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28.13 make Isn't Just for Programmers!

The make program is a UNIX facility for describing dependencies among a group of related files, usually ones that are part of the same project. This facility has enjoyed widespread use in software development projects. Programmers use make to describe how to "make" a program - what source files need to be compiled, what libraries must be included, and which object files need to be linked. By keeping track of these relationships in a single place, individual members of a software development team can make changes to a single module, run make, and be assured that the program reflects the latest changes made by others on the team.

We group make with the other commands for keeping track of differences between files only by a leap of the imagination. However, although it does not compare two versions of the same source file, it can be used to compare versions such as a source file and the formatted output.

Part of what makes UNIX a productive environment for text processing is discovering other uses for standard programs. The make utility has many possible applications for a documentation project. One such use is to maintain up-to-date copies of formatted files that make up a single manual and provide users with a way of obtaining a printed copy of the entire manual without having to know which preprocessors or nroff/troff (43.13) options need to be invoked.

The basic operation that make performs is to compare two sets of files, for example, formatted and unformatted files, and determine if any members of one set, the unformatted files, are more recent than their counterpart in the other set, the formatted files. This is accomplished by simply comparing the last-modification date (16.5) ("timestamp") of pairs of files. If the unformatted source file has been modified since the formatted file was made, make executes the specified command to "remake" the formatted file.

To use make, you have to write a description file, usually named makefile (or Makefile), that resides in the working directory for the project. The makefile specifies a hierarchy of dependencies among individual files, called components. At the top of this hierarchy is a target. For our purposes, you can think of the target as a printed copy of a book; the components are formatted files generated by processing an unformatted file with nroff.

Here's the makefile that reflects these dependencies:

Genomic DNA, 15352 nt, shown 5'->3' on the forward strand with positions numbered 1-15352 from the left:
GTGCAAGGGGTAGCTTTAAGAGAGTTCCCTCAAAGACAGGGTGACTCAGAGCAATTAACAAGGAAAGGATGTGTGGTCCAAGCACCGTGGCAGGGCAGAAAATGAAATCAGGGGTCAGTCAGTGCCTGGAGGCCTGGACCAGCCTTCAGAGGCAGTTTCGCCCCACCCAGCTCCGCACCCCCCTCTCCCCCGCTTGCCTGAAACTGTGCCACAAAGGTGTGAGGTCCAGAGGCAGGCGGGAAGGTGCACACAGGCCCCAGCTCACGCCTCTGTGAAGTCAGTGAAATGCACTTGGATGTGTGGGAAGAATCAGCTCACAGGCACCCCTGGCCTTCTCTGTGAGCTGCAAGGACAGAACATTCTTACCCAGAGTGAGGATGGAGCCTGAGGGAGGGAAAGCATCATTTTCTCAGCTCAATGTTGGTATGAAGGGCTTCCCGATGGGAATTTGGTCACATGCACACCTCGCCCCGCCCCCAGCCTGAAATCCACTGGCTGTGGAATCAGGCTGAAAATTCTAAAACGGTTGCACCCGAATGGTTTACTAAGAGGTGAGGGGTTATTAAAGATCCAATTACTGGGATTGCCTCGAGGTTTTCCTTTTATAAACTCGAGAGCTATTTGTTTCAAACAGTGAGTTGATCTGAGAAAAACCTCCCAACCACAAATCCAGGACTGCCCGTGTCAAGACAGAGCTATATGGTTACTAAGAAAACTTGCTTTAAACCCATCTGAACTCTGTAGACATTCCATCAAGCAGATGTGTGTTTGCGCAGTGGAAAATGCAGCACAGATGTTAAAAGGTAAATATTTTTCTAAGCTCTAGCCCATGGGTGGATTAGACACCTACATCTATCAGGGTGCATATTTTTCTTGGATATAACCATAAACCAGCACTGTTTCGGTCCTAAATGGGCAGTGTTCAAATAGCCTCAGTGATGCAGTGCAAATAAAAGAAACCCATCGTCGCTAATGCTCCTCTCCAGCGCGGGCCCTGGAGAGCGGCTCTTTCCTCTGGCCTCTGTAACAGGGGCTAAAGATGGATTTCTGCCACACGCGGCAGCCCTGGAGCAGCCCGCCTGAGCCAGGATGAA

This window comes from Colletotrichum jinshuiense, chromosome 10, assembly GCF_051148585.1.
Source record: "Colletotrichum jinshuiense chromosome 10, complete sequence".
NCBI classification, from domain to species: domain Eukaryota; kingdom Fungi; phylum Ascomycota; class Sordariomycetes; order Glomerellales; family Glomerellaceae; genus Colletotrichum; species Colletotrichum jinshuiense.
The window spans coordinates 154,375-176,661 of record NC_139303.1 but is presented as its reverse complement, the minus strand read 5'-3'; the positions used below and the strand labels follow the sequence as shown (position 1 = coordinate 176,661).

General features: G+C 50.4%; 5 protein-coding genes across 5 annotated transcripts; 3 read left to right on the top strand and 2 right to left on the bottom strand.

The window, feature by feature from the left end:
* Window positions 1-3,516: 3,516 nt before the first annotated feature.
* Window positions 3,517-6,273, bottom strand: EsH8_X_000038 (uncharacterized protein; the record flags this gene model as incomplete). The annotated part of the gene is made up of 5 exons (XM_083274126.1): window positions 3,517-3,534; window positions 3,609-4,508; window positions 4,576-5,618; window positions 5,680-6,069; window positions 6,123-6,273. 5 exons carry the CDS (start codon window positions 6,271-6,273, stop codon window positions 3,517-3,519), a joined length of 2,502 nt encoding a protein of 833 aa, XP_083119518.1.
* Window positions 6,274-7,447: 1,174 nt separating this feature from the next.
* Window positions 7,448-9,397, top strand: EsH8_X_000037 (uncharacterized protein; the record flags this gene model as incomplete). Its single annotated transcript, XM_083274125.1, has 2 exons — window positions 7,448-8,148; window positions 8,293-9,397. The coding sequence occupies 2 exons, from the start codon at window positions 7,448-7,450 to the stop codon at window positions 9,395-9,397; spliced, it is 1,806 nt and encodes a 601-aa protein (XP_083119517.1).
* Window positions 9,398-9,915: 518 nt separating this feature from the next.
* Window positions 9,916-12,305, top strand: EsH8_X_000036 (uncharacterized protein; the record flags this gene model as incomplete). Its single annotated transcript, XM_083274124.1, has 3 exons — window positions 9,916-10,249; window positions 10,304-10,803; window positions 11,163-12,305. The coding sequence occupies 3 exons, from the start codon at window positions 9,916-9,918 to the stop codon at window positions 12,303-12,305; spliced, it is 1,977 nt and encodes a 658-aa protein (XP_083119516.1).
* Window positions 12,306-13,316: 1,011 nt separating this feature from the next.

manual: ch01.fmt ch02.fmt ch03.fmt
        lp ch0[1-3].fmt
ch01.fmt: ch01
        nroff -mm ch01 > ch01.fmt
ch02.fmt: ch02
        tbl ch02 | nroff -mm > ch02.fmt
ch03.fmt: ch03a ch03b ch03c
        nroff -mm ch03[abc] > ch03.fmt

This hierarchy is represented in Figure 28.1.

Figure 28.1: What makefile Describes: Files and Commands to Make Manual

Figure 28.1

The target is manual, which is made up of three formatted files whose names appear after the colon. Each of these components has its own dependency line. For instance, ch01.fmt is dependent upon a coded file named ch01. Underneath the dependency line is the command that generates ch01.fmt. Each command line must begin with a TAB.

When you enter the command make, the end result is that the three formatted files are spooled to the printer. However, a sequence of operations is performed before this final action. The dependency line for each component is evaluated, determining if the coded file has been modified since the last time the formatted file was made. The formatting command will be executed only if the coded file is more recent. After all the components are made, the lp (43.2) command is executed.

As an example of this process, we'll assume that all the formatted files are up-to-date. Then by editing the source file ch03a, we change the modification time. When you execute the make command, any output files dependent on ch03a are reformatted:

$ make
nroff -mm ch03[abc] > ch03.fmt
lp ch0[1-3].fmt

Only ch03.fmt needs to be remade. As soon as that formatting command finishes, the command underneath the target manual is executed, spooling the files to the printer.

Although this example has actually made only limited use of make's facilities, we hope it suggests more ways to use make in a documention project. You can keep your makefiles just this simple, or you can go on to learn additional notation, such as internal macros and suffixes, in an effort to generalize the description file for increased usefulness.

- TOR from UNIX Text Processing, Hayden Books, 1987

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